Lawmakers typically blame the current pension crisis on a lack of taxpayer dollars. But the pension funds are crisis today due to over 30 years of uncontrolled benefit growth, not a lack of funds.
What COGFA’s report fails to mention – and what the media has failed to report on – is that total pension benefits owed to state workers grew 1,061 percent between 1987 and 2016, swamping the state’s economy and taxpayers ability to pay for them.
Total benefits promised (the accrued liability) have grown 4.5 times more than personal incomes (238 percent) and six times more than state revenues (176 percent) over the period.
And when you compare accrued liability growth across states, Illinois is also an outlier. Wirepoints performed a 50-state analysis of pension promises and found Illinois had the 4th-fastest growingpension liabilities of all states between 2003 and 2016.
That growth in benefits has made it impossible for the state to escape the pension crisis.
Stellar investment returns and growing taxpayer contributions aren’t enough to fix things so long as politicians refuse to do anything about the growth in pension benefits and the overwhelming pension debt burden.
A period of collapse
Illinois’ pension funds have collapsed – putting both state workers and taxpayers at risk – during one of the longest bull markets in history.
Since the end of the Great Recession, the S&P 500 index has recovered and grown by 200 percent.
During that same time, Illinois’ pension shortfall worsened by 72 percent, or $56 billion. In fiscal year 2009, the unfunded liability was “just” $78 billion. Today, it’s nearly $134 billion.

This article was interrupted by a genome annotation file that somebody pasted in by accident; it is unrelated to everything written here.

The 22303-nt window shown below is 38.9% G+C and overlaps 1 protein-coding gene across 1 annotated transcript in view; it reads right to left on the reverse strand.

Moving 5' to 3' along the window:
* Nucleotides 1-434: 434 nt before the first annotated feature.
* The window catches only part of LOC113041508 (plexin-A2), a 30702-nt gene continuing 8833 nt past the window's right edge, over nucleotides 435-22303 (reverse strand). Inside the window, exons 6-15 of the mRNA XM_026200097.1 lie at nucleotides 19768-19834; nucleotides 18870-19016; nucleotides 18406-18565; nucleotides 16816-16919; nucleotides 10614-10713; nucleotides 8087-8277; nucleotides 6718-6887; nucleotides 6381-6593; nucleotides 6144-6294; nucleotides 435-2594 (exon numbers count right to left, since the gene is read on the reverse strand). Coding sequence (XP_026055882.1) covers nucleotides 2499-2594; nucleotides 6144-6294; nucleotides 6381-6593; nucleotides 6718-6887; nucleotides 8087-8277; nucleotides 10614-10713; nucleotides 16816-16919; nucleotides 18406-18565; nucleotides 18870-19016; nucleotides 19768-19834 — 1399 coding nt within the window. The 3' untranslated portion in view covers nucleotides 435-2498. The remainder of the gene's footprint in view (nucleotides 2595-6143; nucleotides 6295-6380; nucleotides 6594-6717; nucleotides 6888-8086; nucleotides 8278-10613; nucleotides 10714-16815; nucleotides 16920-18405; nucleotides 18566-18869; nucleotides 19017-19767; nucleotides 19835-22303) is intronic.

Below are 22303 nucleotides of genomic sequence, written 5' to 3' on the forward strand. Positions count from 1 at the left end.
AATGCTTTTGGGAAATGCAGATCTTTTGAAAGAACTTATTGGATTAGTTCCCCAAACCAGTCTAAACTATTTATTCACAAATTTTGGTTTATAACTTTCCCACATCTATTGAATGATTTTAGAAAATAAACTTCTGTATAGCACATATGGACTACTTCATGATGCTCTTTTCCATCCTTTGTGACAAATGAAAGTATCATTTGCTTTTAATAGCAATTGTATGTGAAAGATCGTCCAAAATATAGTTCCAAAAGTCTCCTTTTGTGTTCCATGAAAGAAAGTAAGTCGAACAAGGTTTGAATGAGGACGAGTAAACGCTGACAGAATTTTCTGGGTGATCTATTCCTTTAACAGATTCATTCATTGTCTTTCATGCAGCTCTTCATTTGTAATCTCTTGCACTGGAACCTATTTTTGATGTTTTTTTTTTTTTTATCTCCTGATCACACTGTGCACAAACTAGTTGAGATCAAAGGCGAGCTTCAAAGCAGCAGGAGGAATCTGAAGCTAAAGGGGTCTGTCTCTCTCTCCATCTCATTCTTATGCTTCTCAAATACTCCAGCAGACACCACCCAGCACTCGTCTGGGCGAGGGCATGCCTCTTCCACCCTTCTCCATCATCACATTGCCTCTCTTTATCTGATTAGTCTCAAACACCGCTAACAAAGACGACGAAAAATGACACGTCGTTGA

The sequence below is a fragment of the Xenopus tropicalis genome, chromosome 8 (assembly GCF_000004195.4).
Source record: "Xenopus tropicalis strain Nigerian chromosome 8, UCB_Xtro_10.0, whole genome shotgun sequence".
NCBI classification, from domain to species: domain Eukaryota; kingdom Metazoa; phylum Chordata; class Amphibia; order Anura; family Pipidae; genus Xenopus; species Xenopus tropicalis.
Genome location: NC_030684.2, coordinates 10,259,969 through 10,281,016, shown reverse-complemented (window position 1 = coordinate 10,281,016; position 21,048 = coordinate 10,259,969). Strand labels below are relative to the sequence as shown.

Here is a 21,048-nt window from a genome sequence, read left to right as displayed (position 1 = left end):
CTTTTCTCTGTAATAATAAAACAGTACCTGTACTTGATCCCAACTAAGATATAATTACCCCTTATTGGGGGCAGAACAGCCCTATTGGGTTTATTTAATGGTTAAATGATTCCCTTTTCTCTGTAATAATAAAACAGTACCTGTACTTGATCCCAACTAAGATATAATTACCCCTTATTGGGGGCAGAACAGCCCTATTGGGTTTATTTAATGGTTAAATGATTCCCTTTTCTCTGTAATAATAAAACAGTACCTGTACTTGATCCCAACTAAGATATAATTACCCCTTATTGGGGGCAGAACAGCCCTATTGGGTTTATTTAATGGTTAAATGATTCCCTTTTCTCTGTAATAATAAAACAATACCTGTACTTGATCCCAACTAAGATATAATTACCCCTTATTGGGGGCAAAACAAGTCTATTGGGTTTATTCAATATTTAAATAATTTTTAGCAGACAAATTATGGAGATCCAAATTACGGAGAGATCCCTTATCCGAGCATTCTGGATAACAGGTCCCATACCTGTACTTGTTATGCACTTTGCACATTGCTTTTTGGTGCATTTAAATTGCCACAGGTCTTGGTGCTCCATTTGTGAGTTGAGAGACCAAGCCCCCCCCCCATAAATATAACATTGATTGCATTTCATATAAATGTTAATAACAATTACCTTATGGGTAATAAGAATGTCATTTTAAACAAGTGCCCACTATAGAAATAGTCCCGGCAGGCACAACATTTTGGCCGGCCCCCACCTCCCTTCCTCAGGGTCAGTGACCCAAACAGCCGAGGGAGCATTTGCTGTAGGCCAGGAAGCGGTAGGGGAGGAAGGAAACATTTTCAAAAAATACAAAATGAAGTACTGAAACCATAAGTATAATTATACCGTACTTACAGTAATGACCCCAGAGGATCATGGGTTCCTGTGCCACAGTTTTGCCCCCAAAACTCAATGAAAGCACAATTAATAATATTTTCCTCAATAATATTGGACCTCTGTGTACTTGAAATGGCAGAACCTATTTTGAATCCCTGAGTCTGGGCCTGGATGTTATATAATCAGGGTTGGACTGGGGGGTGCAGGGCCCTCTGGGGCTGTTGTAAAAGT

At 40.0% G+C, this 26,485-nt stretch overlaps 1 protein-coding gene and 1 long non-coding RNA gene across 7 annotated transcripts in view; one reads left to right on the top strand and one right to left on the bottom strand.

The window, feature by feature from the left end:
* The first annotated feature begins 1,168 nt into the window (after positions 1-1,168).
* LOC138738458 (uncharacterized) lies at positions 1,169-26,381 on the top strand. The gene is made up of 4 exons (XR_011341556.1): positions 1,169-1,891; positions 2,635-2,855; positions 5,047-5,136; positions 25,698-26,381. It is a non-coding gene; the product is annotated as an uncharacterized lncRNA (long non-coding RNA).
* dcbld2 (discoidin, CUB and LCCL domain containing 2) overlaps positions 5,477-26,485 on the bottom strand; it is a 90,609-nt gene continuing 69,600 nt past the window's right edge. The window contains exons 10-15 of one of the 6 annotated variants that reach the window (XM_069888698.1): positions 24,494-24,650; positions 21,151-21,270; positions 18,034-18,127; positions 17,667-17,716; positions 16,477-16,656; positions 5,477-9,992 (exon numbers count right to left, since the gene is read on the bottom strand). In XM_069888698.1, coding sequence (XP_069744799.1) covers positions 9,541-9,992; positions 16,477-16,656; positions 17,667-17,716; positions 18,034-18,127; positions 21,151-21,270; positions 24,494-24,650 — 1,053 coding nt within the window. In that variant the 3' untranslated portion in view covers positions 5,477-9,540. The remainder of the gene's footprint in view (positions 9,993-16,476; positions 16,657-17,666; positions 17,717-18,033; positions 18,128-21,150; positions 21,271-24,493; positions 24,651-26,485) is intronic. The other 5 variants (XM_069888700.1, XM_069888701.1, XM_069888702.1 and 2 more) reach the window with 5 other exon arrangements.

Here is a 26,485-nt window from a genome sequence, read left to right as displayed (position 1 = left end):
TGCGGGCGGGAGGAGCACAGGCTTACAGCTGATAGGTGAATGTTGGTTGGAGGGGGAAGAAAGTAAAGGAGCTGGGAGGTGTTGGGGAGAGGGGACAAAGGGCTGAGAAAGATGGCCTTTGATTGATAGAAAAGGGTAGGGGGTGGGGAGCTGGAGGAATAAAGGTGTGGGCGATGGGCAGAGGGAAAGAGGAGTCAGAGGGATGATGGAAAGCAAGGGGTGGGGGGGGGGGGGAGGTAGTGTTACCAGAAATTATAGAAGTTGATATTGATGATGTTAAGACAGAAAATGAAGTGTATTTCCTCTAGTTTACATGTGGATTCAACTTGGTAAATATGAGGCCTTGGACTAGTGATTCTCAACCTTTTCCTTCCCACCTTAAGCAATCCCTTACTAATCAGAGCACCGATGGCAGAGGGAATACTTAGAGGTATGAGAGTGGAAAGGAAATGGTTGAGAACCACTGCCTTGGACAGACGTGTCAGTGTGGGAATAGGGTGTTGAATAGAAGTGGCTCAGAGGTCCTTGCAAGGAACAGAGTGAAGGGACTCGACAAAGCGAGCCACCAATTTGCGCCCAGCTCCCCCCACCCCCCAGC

Some of the growth in debt was due to the pension funds changing their actuarial assumptions, including SURS dropping its assumed rate of return in 2018. Regardless, the systems’ overall downward trend is clear.
And the warning this trend provides is even more stark: if the state’s pension debts continue to worsen during a period of remarkable market returns, imagine how those funds will fare when the next recession inevitably hits.
Illinois needs comprehensive reforms more than ever
What’s important to note is that the reported $133.5 billion in debt is the rosy scenario for Illinois.
The state’s actuaries still calculate the pension shortfalls assuming investment return rates of nearly 7 percent, on average.
When more realistic rates are used – those that can be guaranteed – the shortfall increases to more than $250 billion for the five state funds. That’s what Moody’s calculates is the true shortfall for Illinois.
If Illinois properly paid its debt according to actuarial standards, 50 percent of the state’s budget would be consumed by retirement debts alone. Illinois is the outlier when it comes to that statistic and it’s one of the key reasons why the state is just one notch away from a junk rating.
Illinois’ multi-layered pension crises, including those in Chicago and throughout Illinois, will only be resolved when the state amends its constitution and significantly reduces its unfunded obligations at all levels of government.
Until then, the crises will only get worse.
Read more about Illinois’ state and local public retirement crisis:
- Illinois’ other debt disaster: $73 B in unfunded state retiree health benefits
- Illinois state pensions: Overpromised, not underfunded
- Overpromising has crippled public pensions: A 50-state survey
- Beyond Harvey: Many Illinois municipalities running out of options
- Illinois constitutional pension amendment is long overdue
- $125,000: The pension debt each Chicago household is really on the hook for
Read all of Wirepoints’ major work on pensions here.